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Wilhelm Conrad Röntgen

Discoverer of X-Ray's

[Portrait of W. C. Röntgen]

Wilhelm Conrad Röntgen (b. March 27, 1845, Lennep, today part of Remscheid - d. February 10, 1923, Munich), German physicist, who was the recipient of the first Nobel Prize for Physics, in 1901, for his discovery of X-ray's. Röntgen was professor of physics at the universities of Hohenheim (1875), Straßburg (1876-79), Gießen (1879-88), Würzburg (1888-1900) und Munich (1900-20). His research also included work on specific heats of gases, absorption of heat by gases, capillary action of fluids, elasticity, conduction of heat in crystals, and piezoelectricity. On November 8, 1895, while experimenting with a cathode-ray tube, Röntgen observed a new kind of rays which travelled through paper, wood, and aluminum and which he called X-radiation, which also became known as Röntgen radiation.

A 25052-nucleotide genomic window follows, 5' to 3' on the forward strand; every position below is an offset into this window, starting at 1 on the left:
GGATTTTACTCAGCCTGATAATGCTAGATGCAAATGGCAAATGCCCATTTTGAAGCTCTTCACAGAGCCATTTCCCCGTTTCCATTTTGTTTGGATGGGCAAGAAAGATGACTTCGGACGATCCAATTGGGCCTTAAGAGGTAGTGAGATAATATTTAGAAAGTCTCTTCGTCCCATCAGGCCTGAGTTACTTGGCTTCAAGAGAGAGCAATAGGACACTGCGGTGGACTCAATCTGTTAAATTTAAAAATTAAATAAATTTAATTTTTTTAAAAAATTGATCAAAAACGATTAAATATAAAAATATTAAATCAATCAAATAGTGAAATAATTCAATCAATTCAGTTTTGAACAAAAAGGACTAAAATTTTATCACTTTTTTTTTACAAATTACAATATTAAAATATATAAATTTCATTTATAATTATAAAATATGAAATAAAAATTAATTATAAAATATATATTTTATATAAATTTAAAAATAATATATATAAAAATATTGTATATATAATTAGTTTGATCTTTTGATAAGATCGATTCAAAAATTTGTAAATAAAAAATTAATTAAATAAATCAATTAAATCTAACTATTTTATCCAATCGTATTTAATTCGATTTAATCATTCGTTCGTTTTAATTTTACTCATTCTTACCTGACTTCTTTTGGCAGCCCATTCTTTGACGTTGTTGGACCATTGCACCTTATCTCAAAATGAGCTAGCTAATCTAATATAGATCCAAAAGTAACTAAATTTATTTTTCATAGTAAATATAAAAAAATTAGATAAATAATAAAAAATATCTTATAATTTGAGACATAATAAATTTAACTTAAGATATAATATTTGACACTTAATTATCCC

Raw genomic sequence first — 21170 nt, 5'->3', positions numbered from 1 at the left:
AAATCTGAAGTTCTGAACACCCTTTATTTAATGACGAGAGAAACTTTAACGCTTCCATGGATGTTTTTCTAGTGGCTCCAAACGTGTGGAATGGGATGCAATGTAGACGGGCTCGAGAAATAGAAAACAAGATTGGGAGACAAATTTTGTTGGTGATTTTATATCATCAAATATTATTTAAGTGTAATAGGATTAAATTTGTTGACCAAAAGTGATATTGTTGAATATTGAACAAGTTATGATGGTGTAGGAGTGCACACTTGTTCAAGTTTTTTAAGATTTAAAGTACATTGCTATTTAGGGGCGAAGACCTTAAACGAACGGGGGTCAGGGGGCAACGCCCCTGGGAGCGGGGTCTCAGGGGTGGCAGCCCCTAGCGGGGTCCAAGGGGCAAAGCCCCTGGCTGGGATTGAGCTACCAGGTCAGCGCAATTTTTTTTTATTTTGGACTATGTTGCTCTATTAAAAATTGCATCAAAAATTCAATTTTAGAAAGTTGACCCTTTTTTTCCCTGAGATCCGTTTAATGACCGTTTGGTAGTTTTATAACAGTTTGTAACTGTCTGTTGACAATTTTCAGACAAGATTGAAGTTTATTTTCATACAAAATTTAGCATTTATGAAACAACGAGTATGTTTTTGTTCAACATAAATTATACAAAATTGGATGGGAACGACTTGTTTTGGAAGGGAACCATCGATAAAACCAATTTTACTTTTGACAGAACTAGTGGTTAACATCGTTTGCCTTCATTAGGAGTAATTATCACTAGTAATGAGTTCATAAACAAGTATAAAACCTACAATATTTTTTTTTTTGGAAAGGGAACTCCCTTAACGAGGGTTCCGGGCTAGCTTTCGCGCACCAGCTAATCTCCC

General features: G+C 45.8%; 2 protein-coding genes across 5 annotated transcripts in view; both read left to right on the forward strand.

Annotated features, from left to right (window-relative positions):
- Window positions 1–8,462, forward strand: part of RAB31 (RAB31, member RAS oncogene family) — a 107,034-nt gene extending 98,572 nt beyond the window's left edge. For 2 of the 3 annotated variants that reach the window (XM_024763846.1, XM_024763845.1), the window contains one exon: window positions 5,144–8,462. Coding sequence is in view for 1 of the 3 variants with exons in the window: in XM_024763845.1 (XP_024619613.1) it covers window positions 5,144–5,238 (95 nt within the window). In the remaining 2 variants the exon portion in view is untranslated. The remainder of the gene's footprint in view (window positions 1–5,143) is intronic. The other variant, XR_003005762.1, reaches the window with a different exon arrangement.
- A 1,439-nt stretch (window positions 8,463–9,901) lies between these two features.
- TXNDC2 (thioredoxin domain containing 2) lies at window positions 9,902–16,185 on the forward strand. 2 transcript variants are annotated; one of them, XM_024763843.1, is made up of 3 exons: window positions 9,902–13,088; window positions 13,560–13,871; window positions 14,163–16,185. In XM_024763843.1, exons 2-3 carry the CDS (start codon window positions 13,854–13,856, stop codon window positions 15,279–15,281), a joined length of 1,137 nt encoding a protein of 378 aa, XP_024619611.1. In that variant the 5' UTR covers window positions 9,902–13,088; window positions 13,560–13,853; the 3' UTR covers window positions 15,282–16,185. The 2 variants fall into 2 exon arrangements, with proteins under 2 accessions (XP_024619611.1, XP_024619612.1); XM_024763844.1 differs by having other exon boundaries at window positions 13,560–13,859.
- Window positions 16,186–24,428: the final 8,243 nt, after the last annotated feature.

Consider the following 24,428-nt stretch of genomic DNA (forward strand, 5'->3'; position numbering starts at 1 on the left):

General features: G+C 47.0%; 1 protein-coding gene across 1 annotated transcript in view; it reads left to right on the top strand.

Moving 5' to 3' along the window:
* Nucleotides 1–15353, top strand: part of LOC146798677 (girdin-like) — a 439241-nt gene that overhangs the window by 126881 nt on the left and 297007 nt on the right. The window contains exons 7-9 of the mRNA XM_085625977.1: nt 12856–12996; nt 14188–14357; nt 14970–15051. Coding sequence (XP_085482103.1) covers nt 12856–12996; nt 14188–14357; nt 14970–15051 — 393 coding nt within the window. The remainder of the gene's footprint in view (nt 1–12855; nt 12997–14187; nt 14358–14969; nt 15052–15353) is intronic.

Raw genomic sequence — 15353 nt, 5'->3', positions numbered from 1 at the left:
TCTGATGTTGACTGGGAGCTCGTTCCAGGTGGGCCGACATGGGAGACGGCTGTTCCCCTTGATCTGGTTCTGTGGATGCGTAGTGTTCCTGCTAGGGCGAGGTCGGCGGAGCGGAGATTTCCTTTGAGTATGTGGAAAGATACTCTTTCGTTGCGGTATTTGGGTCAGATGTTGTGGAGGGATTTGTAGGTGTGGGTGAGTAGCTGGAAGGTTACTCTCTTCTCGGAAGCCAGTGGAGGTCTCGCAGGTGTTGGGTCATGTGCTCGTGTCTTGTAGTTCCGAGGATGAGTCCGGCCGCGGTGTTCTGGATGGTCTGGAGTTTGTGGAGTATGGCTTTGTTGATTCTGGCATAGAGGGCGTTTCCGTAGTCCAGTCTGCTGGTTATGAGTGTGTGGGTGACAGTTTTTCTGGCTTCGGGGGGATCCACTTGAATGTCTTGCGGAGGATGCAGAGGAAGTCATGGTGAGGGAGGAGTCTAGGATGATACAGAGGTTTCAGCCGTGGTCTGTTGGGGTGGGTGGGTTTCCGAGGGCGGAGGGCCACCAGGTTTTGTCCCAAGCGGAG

A detailed biography can be found at the Nobel Foundation.

ROSAT (Röntgensatellit) was named in honor of Wilhelm Conrad Röntgen. 1995 marked the 100th anniversary of his discovery of X-rays.

The Kuratorium zur Förderung des Andenkens an Wilhelm Conrad Röntgen in Würzburg e.V. maintains a Röntgen memorial in the former Physikalischen Institut der Universität Würzburg, which today the Polytechnic Würzburg-Schweinfurt-Aschaffenburg is domiciled.

The German Röntgen Museum is situated in Remscheid.

Photography: Courtesy Deutsches Museum München.

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